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A bill of rights for injured workers in Iowa

On Behalf of | Feb 9, 2022 | Workers' Compensation

Getting hurt on the job is more than inconvenient. It can be expensive and frustrating. You might incur thousands of dollars in medical expenses and require weeks of time off so that you can recover. Your budget and daily life will likely change abruptly after your injury.

Letting your emotions get the better of you after an injury is all too easy, but you need to stay calm and organized to protect yourself. Understanding your basic rights as an injured worker will make you a better advocate for yourself.

What is the basic Bill of Rights for someone injured on the job in Iowa?

They have the right to medical treatment

Iowa law requires that employers carry workers’ compensation insurance coverage to protect their employees. Workers’ compensation protects even brand-new and part-time employees. Even if you do not have health insurance, workers’ compensation can pay for 100% of the cost to treat your work-related medical condition.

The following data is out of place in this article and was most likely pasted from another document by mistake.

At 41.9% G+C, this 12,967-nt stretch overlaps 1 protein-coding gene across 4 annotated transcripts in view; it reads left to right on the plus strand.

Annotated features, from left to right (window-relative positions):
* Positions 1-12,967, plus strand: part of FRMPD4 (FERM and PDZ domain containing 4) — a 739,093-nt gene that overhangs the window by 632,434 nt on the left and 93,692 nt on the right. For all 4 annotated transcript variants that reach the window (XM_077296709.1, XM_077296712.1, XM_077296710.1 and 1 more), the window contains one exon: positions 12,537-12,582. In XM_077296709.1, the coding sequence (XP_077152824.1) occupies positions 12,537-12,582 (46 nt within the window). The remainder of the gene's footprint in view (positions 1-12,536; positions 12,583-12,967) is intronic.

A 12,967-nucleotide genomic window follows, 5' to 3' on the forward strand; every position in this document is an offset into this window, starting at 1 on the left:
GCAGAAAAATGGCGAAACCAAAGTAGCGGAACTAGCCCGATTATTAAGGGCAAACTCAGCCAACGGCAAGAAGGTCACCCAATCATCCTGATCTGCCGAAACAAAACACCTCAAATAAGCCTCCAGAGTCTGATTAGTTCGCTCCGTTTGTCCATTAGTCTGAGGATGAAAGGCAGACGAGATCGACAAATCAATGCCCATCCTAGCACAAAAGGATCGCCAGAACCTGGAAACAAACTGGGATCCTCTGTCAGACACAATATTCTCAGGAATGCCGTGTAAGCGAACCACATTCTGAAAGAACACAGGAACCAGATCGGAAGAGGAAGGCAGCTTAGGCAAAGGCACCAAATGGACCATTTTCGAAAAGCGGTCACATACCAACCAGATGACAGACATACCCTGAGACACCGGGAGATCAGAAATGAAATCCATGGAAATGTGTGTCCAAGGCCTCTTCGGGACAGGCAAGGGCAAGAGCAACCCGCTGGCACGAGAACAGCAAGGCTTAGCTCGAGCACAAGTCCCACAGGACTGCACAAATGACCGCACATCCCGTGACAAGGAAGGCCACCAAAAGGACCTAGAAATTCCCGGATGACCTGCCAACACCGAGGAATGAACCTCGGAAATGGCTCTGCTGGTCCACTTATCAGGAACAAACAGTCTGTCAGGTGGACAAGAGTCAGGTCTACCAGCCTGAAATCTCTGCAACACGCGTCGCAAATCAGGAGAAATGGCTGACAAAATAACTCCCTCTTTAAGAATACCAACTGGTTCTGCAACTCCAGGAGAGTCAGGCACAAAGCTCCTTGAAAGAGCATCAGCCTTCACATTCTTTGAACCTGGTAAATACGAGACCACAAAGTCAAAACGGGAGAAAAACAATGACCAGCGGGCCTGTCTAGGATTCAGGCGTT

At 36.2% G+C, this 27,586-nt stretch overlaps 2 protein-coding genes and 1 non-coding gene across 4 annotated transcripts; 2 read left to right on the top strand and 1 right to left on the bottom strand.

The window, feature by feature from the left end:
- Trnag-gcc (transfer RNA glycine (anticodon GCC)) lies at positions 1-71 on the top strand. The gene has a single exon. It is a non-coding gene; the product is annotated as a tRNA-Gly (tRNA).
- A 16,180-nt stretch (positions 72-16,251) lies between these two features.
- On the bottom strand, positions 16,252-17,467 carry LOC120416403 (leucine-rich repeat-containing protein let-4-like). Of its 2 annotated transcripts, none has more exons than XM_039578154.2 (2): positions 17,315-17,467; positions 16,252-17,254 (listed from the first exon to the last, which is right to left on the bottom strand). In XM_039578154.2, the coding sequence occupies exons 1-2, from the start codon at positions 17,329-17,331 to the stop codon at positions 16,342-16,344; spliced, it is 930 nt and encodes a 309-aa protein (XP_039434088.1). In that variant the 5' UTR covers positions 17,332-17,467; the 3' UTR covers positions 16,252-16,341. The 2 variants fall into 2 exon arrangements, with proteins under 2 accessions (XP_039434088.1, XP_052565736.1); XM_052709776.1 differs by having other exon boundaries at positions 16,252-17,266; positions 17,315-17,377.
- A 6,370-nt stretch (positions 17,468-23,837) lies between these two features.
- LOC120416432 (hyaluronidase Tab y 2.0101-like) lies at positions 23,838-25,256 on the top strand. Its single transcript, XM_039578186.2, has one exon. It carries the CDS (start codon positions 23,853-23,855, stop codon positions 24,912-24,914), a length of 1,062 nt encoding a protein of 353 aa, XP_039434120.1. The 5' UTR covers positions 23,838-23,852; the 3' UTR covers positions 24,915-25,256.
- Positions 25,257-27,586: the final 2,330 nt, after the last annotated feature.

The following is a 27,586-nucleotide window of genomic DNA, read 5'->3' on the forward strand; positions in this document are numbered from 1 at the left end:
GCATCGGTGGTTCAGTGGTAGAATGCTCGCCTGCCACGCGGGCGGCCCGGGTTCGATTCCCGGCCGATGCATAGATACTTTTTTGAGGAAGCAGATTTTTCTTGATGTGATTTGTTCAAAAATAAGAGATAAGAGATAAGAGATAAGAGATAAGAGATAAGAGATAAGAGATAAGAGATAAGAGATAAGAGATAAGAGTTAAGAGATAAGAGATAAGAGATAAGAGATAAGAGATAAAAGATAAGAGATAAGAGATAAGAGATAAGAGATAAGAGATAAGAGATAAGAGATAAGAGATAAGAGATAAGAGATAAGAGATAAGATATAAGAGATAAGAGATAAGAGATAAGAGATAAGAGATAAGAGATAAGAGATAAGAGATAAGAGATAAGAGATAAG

They have the right to disability pay

Workers’ compensation also provides indemnity benefits that replace someone’s wages. If you require a leave of absence because you got hurt at work, you may qualify for short-term disability benefits during your treatments and long-term disability benefits if you do not fully recover from your condition. There are partial benefits that cover a difference in your earning potential and total benefits that protect those completely unable to work. 

They have the right to ask for employer support

The Americans with Disabilities Act protects the right of workers with disabling medical conditions to request accommodations on the job. If you need to change your job responsibilities, work from home or use assistive technology, your employer should support you by approving those reasonable accommodation requests.

They have the right to appeal

Sometimes, workers make mistakes when applying for benefits or the insurance company makes a mistake when evaluating a claim. A rejection notice does not mean you must go without benefits. It simply means that you will need to appeal and gather evidence to strengthen your claim.

You also have the right to retain your job and to not face any kind of punitive work measures because you asked for benefits or accommodations. Understanding your rights when you get hurt on the job can help you get workers’ compensation benefits and other crucial support during your recovery.